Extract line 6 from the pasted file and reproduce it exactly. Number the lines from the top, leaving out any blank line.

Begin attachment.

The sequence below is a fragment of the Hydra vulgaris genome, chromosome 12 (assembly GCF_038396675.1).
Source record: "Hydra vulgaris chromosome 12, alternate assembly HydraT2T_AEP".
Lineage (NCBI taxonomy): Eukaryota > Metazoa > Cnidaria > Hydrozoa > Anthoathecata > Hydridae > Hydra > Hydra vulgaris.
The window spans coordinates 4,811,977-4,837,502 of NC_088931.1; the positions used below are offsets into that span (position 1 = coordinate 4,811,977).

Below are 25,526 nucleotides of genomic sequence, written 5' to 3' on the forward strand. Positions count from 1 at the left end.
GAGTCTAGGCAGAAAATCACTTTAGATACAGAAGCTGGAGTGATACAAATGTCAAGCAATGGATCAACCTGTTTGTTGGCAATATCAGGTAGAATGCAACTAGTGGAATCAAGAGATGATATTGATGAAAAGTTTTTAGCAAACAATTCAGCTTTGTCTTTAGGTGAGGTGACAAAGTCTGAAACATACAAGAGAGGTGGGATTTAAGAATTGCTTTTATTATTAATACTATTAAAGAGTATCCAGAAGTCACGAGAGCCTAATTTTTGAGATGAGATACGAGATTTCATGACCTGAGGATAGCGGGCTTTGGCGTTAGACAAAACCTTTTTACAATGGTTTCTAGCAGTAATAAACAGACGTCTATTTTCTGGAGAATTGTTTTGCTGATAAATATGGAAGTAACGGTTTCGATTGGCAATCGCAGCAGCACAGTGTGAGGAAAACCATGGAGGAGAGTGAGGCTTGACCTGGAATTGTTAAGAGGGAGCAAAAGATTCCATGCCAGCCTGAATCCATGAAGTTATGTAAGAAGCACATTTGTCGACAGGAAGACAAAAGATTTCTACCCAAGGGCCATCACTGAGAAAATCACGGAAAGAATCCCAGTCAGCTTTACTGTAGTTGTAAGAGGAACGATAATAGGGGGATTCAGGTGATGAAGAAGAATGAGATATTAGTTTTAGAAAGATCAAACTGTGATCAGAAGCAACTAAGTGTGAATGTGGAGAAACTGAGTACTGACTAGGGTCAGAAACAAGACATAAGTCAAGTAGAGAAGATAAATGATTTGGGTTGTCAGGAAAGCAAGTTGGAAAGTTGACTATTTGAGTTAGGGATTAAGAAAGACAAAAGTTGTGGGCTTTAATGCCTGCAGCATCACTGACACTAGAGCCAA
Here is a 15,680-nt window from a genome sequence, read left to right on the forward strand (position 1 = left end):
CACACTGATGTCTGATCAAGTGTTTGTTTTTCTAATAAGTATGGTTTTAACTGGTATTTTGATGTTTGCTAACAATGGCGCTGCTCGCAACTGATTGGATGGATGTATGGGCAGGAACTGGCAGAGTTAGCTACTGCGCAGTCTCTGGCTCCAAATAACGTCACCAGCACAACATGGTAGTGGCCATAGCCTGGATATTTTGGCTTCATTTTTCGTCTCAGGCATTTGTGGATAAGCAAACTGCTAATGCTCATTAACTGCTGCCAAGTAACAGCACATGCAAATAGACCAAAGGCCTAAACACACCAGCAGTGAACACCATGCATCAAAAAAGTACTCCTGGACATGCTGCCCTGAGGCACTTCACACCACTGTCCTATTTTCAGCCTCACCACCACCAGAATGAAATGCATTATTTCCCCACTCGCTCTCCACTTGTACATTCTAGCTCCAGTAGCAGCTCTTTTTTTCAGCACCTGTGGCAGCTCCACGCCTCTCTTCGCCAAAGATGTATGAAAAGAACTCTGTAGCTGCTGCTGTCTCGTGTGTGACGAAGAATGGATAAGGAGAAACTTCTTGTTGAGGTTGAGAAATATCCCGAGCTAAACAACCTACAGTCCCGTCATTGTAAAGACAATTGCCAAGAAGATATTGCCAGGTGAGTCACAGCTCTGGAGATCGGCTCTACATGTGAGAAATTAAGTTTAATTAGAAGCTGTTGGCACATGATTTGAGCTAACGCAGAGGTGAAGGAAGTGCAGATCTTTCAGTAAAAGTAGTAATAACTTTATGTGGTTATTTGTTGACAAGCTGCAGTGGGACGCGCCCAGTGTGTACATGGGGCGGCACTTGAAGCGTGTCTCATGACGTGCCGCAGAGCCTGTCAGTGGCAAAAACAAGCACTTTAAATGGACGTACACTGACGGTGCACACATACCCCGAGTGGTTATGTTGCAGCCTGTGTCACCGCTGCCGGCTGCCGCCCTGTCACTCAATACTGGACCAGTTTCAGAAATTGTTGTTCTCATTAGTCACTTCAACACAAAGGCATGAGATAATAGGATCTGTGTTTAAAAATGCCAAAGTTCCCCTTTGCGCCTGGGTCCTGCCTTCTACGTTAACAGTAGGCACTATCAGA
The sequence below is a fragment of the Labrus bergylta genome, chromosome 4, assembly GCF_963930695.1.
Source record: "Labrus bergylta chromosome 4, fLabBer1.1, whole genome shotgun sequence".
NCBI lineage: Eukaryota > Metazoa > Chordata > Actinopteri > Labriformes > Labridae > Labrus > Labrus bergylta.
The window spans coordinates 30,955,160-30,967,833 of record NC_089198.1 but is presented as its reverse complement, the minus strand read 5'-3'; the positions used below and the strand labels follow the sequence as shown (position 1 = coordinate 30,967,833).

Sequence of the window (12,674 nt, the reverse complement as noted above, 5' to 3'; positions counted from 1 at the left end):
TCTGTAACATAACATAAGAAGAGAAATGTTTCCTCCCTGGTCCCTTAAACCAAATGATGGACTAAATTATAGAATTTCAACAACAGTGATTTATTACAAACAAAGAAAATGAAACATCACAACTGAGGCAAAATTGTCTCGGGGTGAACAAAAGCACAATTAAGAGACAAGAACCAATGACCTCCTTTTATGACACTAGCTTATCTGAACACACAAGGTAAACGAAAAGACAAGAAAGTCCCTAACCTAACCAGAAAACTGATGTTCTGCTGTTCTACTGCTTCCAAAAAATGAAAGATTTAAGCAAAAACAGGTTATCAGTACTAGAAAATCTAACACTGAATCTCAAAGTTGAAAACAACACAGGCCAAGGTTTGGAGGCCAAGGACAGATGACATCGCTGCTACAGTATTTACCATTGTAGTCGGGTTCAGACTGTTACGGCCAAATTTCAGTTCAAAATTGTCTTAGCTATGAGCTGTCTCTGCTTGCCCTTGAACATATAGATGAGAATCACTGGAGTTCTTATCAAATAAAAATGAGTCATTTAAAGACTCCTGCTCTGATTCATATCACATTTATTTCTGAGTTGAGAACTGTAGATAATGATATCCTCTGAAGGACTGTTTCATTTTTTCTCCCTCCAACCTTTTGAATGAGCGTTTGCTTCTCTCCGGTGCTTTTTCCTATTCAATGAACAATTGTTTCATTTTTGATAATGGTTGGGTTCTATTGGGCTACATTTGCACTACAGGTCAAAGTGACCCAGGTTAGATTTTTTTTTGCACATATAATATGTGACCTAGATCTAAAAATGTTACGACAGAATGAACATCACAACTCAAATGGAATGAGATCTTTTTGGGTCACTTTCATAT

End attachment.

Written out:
GAGTCTAGGCAGAAAATCACTTTAGATACAGAAGCTGGAGTGATACAAATGTCAAGCAATGGATCAACCTGTTTGTTGGCAATATCAGGTAGAATGCAACTAGTGGAATCAAGAGATGATATTGATGAAAAGTTTTTAGCAAACAATTCAGCTTTGTCTTTAGGTGAGGTGACAAAGTCTGAAACATACAAGAGAGGTGGGATTTAAGAATTGCTTTTATTATTAATACTATTAAAGAGTATCCAGAAGTCACGAGAGCCTAATTTTTGAGATGAGATACGAGATTTCATGACCTGAGGATAGCGGGCTTTGGCGTTAGACAAAACCTTTTTACAATGGTTTCTAGCAGTAATAAACAGACGTCTATTTTCTGGAGAATTGTTTTGCTGATAAATATGGAAGTAACGGTTTCGATTGGCAATCGCAGCAGCACAGTGTGAGGAAAACCATGGAGGAGAGTGAGGCTTGACCTGGAATTGTTAAGAGGGAGCAAAAGATTCCATGCCAGCCTGAATCCATGAAGTTATGTAAGAAGCACATTTGTCGACAGGAAGACAAAAGATTTCTACCCAAGGGCCATCACTGAGAAAATCACGGAAAGAATCCCAGTCAGCTTTACTGTAGTTGTAAGAGGAACGATAATAGGGGGATTCAGGTGATGAAGAAGAATGAGATATTAGTTTTAGAAAGATCAAACTGTGATCAGAAGCAACTAAGTGTGAATGTGGAGAAACTGAGTACTGACTAGGGTCAGAAACAAGACATAAGTCAAGTAGAGAAGATAAATGATTTGGGTTGTCAGGAAAGCAAGTTGGAAAGTTGACTATTTGAGTTAGGGATTAAGAAAGACAAAAGTTGTGGGCTTTAATGCCTGCAGCATCACTGACACTAGAGCCAA